Carl Frampton willing to wait until he can fight Jamel Herring in front of packed crowd
Carl Frampton standing in between Tyson Fury and Anthony Joshua would be an unusual sight. A caption writer’s dream.
However, if you were to imagine the fanbase of Frampton which stands behind him, ready to follow “The Jackal” from Belfast to Belize if needs be, then your eyes would wander away from the comedic set-up to the sea of people who view Frampton not just as a boxer but as an inspiration.
Of the four nations that make up the United Kingdom it is England, through population, that has the ability to produce world class fighters year in year out. Scotland, Wales and Northern Ireland are always having to punch above their weight, so when a Joe Calzaghe or Ricky Burns emerges from the trifecta of Celtic nations they are carried aloft as a hero and national treasure.
While Frampton’s fans are from all over the U.K. and beyond, it is Northern Ireland, his home, that the largest portion of his traveling faithful resides. You may even hear them before you see them.
His career is nearing the end of its eleventh year and is teasing the opportunity of making history for the 33-year-old. There is a problem, however. His proposed fight against WBO junior lightweight titleholder Jamel Herring, rated No. 3 by The Ring, should take place in front of a 20,000 plus crowd in Belfast or at an iconic venue stateside. But 2020 has thrown boxing a curveball. No one is fighting, everyone is waiting, and it’s looking increasingly likely that fights will take place behind closed doors because of the ongoing coronavirus pandemic.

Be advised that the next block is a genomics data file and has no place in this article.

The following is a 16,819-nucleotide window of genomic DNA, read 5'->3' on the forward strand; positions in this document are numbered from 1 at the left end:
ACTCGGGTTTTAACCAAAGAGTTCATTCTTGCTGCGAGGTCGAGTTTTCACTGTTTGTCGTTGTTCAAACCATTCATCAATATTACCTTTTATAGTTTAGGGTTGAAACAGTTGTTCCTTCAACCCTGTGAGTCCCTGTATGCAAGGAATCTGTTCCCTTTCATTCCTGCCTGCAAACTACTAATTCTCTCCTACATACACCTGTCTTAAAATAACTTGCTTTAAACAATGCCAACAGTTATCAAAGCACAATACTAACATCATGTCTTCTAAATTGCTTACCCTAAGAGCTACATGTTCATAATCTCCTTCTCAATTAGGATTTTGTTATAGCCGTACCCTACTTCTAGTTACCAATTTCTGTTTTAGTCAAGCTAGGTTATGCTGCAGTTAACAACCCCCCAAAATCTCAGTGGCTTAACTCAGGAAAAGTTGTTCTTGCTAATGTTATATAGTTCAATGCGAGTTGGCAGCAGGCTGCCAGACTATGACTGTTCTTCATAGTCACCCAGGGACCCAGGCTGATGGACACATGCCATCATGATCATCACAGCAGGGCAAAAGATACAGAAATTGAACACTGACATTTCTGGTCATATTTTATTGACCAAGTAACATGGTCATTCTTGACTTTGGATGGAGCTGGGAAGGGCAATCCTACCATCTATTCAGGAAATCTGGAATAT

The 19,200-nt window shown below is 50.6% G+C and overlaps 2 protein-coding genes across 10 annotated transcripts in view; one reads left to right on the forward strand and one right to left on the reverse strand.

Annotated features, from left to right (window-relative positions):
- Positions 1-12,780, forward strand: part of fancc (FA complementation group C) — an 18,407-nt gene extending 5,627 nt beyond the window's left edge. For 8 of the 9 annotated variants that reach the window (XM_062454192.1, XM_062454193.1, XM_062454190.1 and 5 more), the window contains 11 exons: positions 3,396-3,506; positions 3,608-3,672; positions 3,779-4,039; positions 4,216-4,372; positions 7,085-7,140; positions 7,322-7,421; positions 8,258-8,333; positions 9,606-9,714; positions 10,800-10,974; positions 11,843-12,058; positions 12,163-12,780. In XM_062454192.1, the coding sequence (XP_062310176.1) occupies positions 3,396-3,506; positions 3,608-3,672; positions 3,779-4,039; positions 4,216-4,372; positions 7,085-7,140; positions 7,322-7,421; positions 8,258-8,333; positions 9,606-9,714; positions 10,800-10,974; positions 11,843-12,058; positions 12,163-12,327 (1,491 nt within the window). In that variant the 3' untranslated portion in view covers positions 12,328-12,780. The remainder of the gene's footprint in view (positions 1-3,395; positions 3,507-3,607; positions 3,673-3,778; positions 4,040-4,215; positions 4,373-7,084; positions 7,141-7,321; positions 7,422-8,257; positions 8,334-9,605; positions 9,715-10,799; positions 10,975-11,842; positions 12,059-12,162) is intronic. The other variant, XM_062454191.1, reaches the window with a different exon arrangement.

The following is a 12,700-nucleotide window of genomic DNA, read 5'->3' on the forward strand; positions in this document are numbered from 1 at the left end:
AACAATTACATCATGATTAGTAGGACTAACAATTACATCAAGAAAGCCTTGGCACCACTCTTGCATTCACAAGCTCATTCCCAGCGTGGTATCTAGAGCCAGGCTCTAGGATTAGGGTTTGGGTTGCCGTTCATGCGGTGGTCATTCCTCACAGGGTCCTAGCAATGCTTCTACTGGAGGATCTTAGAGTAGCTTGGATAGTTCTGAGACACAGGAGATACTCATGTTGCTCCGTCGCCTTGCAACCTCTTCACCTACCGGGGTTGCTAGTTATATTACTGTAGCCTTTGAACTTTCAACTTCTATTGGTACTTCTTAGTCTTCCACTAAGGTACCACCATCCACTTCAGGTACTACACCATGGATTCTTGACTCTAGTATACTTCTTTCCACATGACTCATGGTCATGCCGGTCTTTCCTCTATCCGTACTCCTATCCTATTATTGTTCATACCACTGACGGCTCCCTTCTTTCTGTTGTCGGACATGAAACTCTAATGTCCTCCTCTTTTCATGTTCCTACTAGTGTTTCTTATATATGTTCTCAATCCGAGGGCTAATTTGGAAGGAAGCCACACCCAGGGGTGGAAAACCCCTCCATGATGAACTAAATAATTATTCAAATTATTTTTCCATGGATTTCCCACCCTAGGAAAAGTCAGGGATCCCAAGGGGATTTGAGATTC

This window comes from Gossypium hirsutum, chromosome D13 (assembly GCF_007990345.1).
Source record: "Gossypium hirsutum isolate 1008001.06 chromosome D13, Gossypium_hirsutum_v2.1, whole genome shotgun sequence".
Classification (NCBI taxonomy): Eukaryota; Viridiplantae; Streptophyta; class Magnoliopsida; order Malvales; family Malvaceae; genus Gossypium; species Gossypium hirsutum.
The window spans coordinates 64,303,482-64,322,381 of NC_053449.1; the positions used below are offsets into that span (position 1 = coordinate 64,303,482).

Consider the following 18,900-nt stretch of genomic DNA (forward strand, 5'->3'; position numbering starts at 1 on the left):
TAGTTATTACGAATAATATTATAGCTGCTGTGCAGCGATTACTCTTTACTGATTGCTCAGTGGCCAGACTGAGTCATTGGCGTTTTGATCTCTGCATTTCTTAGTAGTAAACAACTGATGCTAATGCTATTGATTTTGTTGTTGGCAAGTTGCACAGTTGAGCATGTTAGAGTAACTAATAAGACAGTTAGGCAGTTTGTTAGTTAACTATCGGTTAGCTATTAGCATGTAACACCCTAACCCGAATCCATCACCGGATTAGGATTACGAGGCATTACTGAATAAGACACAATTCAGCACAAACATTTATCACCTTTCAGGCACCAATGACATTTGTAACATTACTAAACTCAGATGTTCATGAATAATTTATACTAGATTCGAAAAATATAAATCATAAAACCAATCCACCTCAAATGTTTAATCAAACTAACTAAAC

“I wouldn’t say I’d be quite happy, to be honest. I’d rather not,” Frampton told The Ring while answering if he would be in fact happy to fight Herring in front of not one single member of his fan club. It would be lights, cameras and the sound of punch after punch landing on the man in front of you.
“It’d be a shame to do a fight where there’s potentially the chance for me to make history, in a third weight division, and to have nobody there to witness it. I wouldn’t be happy but if I have to do it, I have to do it but I’d prefer not to. I’m hoping things clear up and by some point, whenever that may be, even by early next year and things are back to some sort of normality then it can happen in front of a packed house. It would be a shame for such a huge fight and such a potentially historic occasion to be witnessed by no one, really.”
Frampton, a former world titleholder at junior featherweight and featherweight, is willing to sit out the final seven months of the year if necessary. He doesn’t need the obligatory tune-up fight; he has achieved everything he wants from boxing (so far) and knows that on his marketability alone a chance to make history as the first Irishman to become a three-weight world champion will arise.
Bob Fitzsimmons, Duke McKenzie and Ricky Burns are Britain’s three entries into those illustrious history pages, while Ireland’s two-weight successes consist of Steve Collins and Katie Taylor. Witnessing history for the south and north of Ireland should mean a night delivering a cacophony of noise that would make hairs stand up on end for those watching on television let alone the thousands upon thousands who would be in attendance.
“As long as I continue to tick over and stay in reasonable shape, I’d be prepared to sit it out and wait it out,” says Frampton. “Time isn’t really on either of our sides, me or Jamel Herring, [because of] our ages. If this goes on too much longer it’s not going to be great for either of us but I would be prepared to sit out.